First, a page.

Could a simple at-home test help curb the spread of COVID-19?

I really admire people who think outside of the box.

In medical school—and especially in public health school—we were taught to look critically at every problem, to evaluate it, and to consider different solutions. Even those that may seem controversial.

This kind of critical thinking is integral to scientific advancement. But sadly, with most modern research bankrolled by Big Pharma, it’s hard to be a radical thinker these days.

So when I came across a recent story about Michael Mina—a Harvard epidemiologist and expert in disease testing—and his plan to put an end to the coronavirus crisis, I was very excited. And it won’t take long to see why…

Daily DIY testing

Last week, I explained why, even if a new coronavirus vaccine passes muster, it still won’t herald a quick return to business as usual. But, according to Mina, there is a simple-yet-viable way to quickly get back to normal life… through daily do-it-yourself (DIY) testing at home.

Mina believes this strategy would be as effective as a vaccine in stopping COVID-19 transmission. And guess what? These DIY paper-strip tests are already out there. They’re cheap and accessible, and they could just be our way out of this mess.

If the federal government got on board with this strategy, they could send tests to hundreds of millions of Americans in a matter of weeks. And they’re made for less than a dollar, which means that daily or every-other-day testing at home is perfectly feasible.

It’s as easy as it sounds, too: When you wake up and get ready to go about your day, this test strip would become part of your regular morning ritual. If it’s positive, you stay home—simple as that.

No, these strips are not as accurate as other diagnostic tests. But they will identify a very infectious person—which makes them an effective way to break the transmission chain.

In other words, we’re talking about the same practical benefits of a vaccine… just way cheaper. (Then again, who would make trillions off of this pandemic if managing it were this simple?)

Now, I’m not saying we shouldn’t continue to work tirelessly on drug treatments and vaccines. But this strategy would certainly buy us time, while enabling us to get the economy back up and running safely.

Artificial “herd immunity”

Current testing and tracing protocols rely on highly accurate laboratory tests—which is great for identifying individual infections. But it’s also costly and slow, which means that it doesn’t do much to slow community spread.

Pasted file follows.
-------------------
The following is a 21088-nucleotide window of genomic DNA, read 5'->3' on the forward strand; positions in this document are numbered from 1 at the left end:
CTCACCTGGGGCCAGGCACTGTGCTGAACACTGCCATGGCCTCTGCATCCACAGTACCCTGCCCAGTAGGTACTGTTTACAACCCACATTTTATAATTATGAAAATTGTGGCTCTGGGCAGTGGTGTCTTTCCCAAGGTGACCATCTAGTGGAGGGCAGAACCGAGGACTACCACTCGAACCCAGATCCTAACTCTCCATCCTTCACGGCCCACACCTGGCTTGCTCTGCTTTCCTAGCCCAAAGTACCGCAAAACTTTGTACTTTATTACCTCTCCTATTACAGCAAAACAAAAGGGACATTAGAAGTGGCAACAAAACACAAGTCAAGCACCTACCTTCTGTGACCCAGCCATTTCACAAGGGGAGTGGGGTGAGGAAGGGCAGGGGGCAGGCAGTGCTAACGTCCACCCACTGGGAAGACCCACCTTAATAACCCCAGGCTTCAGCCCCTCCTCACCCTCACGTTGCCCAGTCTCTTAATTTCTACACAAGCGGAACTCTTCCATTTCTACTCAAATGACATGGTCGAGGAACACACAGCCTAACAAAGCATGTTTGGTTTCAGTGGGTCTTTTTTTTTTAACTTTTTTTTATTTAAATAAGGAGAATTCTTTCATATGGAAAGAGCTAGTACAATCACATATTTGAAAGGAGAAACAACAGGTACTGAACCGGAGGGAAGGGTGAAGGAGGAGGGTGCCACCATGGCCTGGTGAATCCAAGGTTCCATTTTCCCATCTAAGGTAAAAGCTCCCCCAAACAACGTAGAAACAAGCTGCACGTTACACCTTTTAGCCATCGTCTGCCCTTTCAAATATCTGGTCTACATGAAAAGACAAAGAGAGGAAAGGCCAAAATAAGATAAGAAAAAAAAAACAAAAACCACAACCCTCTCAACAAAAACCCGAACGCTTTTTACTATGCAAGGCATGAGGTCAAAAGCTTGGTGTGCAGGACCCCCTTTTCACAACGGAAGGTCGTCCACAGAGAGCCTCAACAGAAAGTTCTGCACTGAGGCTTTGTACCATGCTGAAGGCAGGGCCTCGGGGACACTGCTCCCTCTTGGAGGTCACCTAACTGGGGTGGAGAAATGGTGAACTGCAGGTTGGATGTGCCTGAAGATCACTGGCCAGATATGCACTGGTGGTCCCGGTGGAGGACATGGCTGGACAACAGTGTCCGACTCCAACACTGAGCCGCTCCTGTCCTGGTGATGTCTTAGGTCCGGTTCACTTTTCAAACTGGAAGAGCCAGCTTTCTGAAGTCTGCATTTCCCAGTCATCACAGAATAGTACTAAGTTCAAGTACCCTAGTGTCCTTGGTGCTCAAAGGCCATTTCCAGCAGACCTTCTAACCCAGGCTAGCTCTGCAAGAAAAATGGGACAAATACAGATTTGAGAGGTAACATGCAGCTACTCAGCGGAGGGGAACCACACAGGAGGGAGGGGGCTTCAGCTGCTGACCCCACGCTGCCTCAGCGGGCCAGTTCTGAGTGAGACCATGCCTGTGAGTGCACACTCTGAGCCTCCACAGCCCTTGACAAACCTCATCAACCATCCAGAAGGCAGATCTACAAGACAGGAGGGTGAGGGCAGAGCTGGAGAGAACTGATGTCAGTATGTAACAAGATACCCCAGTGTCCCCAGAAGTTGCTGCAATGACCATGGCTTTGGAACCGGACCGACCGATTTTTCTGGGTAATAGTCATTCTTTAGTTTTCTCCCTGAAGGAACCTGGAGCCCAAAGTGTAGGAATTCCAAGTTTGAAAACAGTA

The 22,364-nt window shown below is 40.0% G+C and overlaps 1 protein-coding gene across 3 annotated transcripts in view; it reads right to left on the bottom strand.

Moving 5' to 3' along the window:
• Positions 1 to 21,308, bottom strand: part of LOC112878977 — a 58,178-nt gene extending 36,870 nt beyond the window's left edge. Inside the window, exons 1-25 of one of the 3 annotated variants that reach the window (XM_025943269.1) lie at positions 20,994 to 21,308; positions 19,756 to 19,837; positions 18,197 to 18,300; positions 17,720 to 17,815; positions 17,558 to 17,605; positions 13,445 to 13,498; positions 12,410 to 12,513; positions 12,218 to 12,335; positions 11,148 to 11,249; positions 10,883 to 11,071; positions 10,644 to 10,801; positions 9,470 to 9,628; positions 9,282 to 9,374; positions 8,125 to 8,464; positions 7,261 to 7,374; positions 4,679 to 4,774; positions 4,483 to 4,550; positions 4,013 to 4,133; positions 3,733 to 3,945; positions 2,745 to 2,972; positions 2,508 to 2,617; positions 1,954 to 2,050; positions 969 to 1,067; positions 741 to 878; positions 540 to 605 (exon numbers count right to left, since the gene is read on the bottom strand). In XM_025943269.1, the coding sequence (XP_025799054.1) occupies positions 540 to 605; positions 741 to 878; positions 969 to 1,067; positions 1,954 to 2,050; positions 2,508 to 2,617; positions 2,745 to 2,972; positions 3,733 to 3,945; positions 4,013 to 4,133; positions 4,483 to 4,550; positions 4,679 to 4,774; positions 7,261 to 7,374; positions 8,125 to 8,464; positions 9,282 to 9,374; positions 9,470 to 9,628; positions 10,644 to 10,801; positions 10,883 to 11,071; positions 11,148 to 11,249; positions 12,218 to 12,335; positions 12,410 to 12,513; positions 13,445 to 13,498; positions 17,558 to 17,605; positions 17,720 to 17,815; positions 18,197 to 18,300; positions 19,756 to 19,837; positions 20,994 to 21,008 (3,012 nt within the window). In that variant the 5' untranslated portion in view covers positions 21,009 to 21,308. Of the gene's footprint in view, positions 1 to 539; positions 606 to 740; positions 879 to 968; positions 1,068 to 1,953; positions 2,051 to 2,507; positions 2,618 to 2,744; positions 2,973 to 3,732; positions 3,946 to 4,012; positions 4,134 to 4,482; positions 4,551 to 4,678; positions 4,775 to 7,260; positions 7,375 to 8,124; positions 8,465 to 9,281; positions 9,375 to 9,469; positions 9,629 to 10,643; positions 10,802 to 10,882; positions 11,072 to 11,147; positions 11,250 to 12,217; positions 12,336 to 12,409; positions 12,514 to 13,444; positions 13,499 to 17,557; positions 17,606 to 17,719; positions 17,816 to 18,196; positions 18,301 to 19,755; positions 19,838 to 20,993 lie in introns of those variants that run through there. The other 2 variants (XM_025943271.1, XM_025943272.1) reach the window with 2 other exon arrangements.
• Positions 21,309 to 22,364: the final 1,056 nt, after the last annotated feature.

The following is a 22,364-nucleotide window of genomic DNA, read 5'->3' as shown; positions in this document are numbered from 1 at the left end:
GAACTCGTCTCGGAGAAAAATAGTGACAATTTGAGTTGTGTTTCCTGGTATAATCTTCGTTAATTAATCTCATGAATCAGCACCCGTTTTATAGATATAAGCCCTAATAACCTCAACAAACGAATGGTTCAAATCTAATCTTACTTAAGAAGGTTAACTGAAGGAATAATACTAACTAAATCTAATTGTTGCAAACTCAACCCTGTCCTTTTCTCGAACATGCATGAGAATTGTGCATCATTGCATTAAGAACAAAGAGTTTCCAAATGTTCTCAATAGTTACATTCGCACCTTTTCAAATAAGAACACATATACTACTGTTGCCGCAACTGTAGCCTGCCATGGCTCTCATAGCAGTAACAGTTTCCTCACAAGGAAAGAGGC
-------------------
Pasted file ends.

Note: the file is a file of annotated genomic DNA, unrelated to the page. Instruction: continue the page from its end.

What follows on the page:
In fact, experts estimate that such protocols probably only identify around three percent of cases early enough to curb transmission effectively.

If everyone were testing themselves routinely at home, however, anyone with positive results could self-quarantine—providing a kind of artificial herd immunity, and potentially stalling virus transmission enough to quell the pandemic.

Just imagine being able to know that you were infectious with a simple home test. You could stay away from your family, friends, and co-workers until you have a clear result, and the rest of the world can continue to carry on in the meantime.

As someone with a master’s degree in public health, this makes perfect sense to me. That’s because, quite simply, interrupting transmission chains this way could prevent any future spikes in infections and deaths. Sure, it’s not foolproof—but it could very well be another public health precaution we use to slow down the damage, much like wearing masks.

But, leave it to the Food and Drug Administration (FDA) to ruin a good thing. They’ve held up approval because these cheap, rapid tests aren’t as effective as the nasal-swab laboratory tests—which would make perfect sense if we were using these rapid tests as formal diagnostic tools.

But that’s not what’s happening here. As it stands, these test strips provide enough accuracy to serve as an initial screen while you wait for a doctor to confirm your result. (Or alternatively, if you don’t have any severe symptoms, you could just wait it out at home until you’re in the clear.) If nothing else, it could position us at least somewhat closer to normal while researchers continue to develop drugs or vaccines that can put a permanent end to this nightmare.

Given the fact that this pandemic’s toll continues to rise—whether we’re talking about the nation’s physical, economic, or educational health—I think it’s time we looked under any rock available for a path out. And what better way than using these rapid tests that are available right now? In my view, there’s no other solution more “warp-speed” than that.

P.S. In the meantime, it’s imperative for you to continue supporting and boosting your immune system as we continue weathering this fight—and as we approach yet another cold and flu season. I outline all of my top immune health recommendations in my Complete Guide to Year-Round Immunity. To learn more about this comprehensive guide, click here now!


“Cheap, frequent COVID tests could be ‘akin to vaccine,’ professor says.” The Harvard Gazette, 08/11/2020. (